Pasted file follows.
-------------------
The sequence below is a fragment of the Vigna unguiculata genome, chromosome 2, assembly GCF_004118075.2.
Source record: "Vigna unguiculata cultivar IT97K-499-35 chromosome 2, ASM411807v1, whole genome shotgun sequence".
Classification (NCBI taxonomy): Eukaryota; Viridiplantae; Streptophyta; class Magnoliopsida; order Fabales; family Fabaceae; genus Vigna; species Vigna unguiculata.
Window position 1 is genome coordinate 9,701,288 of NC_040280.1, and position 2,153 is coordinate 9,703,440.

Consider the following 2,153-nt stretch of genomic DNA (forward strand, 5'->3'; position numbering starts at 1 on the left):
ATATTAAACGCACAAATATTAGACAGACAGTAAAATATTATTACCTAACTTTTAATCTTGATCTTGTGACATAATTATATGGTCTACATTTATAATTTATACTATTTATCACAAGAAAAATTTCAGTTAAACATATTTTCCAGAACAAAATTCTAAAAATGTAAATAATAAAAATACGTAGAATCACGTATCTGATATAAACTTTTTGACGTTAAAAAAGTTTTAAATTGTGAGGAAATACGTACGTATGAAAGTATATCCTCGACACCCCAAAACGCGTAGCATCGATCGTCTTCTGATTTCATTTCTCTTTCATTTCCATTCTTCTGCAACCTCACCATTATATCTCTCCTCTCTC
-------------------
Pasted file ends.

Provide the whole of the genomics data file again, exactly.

The sequence below is a fragment of the Vigna unguiculata genome, chromosome 2, assembly GCF_004118075.2.
Source record: "Vigna unguiculata cultivar IT97K-499-35 chromosome 2, ASM411807v1, whole genome shotgun sequence".
Classification (NCBI taxonomy): Eukaryota; Viridiplantae; Streptophyta; class Magnoliopsida; order Fabales; family Fabaceae; genus Vigna; species Vigna unguiculata.
Window position 1 is genome coordinate 9,701,288 of NC_040280.1, and position 2,153 is coordinate 9,703,440.

Consider the following 2,153-nt stretch of genomic DNA (forward strand, 5'->3'; position numbering starts at 1 on the left):
ATATTAAACGCACAAATATTAGACAGACAGTAAAATATTATTACCTAACTTTTAATCTTGATCTTGTGACATAATTATATGGTCTACATTTATAATTTATACTATTTATCACAAGAAAAATTTCAGTTAAACATATTTTCCAGAACAAAATTCTAAAAATGTAAATAATAAAAATACGTAGAATCACGTATCTGATATAAACTTTTTGACGTTAAAAAAGTTTTAAATTGTGAGGAAATACGTACGTATGAAAGTATATCCTCGACACCCCAAAACGCGTAGCATCGATCGTCTTCTGATTTCATTTCTCTTTCATTTCCATTCTTCTGCAACCTCACCATTATATCTCTCCTCTCTC